Join this Group for Updates and Discussions on this Blog (and a few others)!

Google Groups Join

Friday, December 29, 2006

Blog Response: On Gandhi, Nehru and the debate on the Economy of India

At this point it is sufficient to make the point that of all the Congress leaders, only Jawaharlal had given enough thought to the economic foundation of the country. Gandhiji’s own ideas on this (articulated most pithily in his Hind Swaraj) were at best ignored by all except his least influential admirers). It is no coincidence that post- 1947, this fringe of Gandhians were left with practically no agenda after independence had been won.

...Despite the fact that Gandhiji shared his social conservatism with Patel and CR, it was Jawaharlal that he passed on the mantle to: “Jawaharlal will speak my language when I am gone.” This was nothing but Gandhiji’s acceptance of modernization, in his own- some will say,convoluted- manner.

Jawaharlal continued the discourse on economics that had been started by Dadabhai Naoroji and the other critics of colonial economics. He built on this borrowing contemporary themes- from Fabian socialism as well as Marxism and later Russian “socialism”, but unswervingly committed to building capitalism.

It was this state- capitalist structure whose dismantling began in 1991 and continues. It is at best amusing, if not outright hilarious,to see the proponents of neo- liberalism criticize “Nehruvian socialism”, when no such thing existed.

This morning alerts fetched this particular political analysis, would not have commented on this blog except for the fact that there seems to be a factual omission here. The views of Jawaharlal Nehru during his last days on the the economic path taken since Independence in his own words presented below:

"My mind was trying to grapple with the problem of what to do with more than 55,000 villages of India and the people who live there....If we were to think purely in terms of output, all the big and important factories in India are not really so important as agriculture....what Gandhiji did was fundamentally right. He was looking all the time at the villages of India, at the most backward people in India in every sense, and he devised something. It was not merely the spinning wheel; that was only a symbol. He laid stress on village industries, which again to the modern mind does not seem very much worthwhile.

People think that he was against machinery. I don't think he was against it. He did not want machinery except in the context o the well-being of the mass of our people. What he suggested - cottage industry - was as something which immediately benefitted the people, not only to employment but also in production." (Speech by Nehru to a seminar on 'Social Welfare in a Developing Economy', New Delhi, September 22nd, 1963)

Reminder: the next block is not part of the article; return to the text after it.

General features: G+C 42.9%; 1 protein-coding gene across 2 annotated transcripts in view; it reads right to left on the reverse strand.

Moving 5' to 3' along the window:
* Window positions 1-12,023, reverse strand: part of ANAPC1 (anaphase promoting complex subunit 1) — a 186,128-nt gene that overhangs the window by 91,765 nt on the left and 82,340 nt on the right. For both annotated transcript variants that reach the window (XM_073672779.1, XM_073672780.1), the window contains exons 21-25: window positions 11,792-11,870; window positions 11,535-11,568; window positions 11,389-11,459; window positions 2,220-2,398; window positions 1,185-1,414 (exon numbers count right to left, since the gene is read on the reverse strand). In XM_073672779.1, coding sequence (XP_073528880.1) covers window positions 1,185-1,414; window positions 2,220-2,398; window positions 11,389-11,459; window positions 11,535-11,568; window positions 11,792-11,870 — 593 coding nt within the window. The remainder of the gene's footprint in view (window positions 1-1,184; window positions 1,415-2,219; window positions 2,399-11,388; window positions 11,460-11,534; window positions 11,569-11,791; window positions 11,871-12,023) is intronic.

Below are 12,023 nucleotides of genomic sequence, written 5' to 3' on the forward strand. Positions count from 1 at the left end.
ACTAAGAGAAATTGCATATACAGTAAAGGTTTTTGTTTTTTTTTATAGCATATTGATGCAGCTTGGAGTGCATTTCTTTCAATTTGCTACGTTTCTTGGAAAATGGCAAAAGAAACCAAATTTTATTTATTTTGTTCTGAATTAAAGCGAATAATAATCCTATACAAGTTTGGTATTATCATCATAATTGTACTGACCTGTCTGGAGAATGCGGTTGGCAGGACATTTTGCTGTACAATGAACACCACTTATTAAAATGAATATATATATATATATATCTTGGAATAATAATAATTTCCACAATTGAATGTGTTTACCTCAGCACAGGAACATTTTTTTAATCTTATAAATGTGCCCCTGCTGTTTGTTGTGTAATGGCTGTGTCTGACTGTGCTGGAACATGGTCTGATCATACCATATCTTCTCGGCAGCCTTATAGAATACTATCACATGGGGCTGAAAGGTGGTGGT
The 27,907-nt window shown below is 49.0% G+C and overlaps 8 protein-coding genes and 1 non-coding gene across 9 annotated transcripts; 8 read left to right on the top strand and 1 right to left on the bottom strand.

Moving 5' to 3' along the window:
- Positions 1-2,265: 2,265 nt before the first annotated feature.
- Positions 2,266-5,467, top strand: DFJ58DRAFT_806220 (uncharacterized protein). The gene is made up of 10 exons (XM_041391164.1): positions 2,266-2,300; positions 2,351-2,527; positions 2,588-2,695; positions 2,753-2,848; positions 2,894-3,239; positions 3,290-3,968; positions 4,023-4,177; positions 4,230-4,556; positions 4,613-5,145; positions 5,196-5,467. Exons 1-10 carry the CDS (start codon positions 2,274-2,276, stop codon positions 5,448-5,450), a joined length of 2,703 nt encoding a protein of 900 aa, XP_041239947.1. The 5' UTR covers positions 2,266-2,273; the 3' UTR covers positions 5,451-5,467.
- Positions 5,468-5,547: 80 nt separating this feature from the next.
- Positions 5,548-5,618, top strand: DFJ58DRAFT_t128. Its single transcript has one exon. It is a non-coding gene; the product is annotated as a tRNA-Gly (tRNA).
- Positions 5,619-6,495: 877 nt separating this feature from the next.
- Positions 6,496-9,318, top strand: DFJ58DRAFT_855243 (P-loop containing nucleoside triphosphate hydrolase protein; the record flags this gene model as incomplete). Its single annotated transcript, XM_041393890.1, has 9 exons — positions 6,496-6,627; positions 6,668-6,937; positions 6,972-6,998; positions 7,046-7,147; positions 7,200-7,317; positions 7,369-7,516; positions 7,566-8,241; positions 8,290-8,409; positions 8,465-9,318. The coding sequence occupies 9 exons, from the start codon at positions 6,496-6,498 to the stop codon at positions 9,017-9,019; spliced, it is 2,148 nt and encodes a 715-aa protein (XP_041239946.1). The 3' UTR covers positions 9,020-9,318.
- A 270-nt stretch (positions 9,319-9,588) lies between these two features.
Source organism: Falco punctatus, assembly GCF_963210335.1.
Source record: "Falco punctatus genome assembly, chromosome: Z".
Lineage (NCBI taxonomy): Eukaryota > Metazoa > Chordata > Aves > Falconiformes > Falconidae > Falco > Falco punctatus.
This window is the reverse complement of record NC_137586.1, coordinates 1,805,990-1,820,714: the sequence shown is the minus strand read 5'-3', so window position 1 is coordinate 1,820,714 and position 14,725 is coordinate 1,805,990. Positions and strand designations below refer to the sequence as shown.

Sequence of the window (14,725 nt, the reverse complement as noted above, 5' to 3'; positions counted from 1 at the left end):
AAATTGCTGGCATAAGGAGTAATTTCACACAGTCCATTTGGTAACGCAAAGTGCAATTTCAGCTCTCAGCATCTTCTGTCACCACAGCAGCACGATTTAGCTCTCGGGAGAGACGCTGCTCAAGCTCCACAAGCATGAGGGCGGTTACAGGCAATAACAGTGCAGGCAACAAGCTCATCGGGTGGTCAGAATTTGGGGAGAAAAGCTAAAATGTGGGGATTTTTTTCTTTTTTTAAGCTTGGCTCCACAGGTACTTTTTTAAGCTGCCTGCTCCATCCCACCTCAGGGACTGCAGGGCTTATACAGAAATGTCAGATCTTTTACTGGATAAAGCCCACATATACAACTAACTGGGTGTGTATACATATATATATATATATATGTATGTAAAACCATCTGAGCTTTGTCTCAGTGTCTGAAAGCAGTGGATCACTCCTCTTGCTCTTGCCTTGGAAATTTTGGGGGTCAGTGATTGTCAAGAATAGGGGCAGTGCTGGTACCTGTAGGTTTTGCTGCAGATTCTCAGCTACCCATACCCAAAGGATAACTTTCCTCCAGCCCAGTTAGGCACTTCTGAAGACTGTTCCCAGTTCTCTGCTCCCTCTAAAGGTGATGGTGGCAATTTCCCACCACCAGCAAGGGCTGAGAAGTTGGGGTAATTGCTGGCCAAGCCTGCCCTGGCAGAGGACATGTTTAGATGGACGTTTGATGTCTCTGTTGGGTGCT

That is Nehru talking Gandhi's language for sure, about quarter century later. "I do visualise electricity, ship building, iron works, machine making, and the like existing side by side with village handicrafts. But the order of dependence will be reversed" (Gandhi, Sevagram, January 23rd, 1940).

Even more articulate in Nehru when he is replying to a debate on Planning in the Lok Sabha on December 11th 1963 a few months before his death:
"I begin to think more and more of Mahatma Gandhi's approach. It is odd that I am mentioning his name in this connection. I am entirely an admirer of the modern machine, and I want the best machinery and the best technique, but, taking things as they are in India, however rapidly we advance towards the machine...the fact remains that large numbers of our people are not touched by it and will not be for a considerable time. Some other method has to be evolved that they become partners in production, even though the production apparatus of theirs may not be efficient as compared to modern technique, but we must use that, for otherwise, it would be wasted. That idea has to be kept in mind. We should think more of the very poor country men of ours and do something to improve their lot as quickly as we can. This problem is troubling me a great deal".

It is said that he made a similar speech at Gandhigram in Tamilnadu a few months later, hardly a month and half before his death. So, the old man perhaps knew what he was talking about when he said that Nehru will talk his language when he is gone and not as the writer makes it out to be - a back handed acceptance of modernity by Gandhiji.

About modernity and Gandhiji that is a different debate, more perhaps another day.

1 comment:

bhupinder said...

Thanks a lot for the quote from Sevagram. Gandhiji's view were evolving and I knew that at least in practise he disapproved his own thesis in Hind Swaraj- he travelled more by Indian railways for example despite his opposition to them.

However, I still think that it was JLN who needs to be credited with thinking on economic policies rather than MG. The latter's overarching concern remained winning political independence.

Read by Label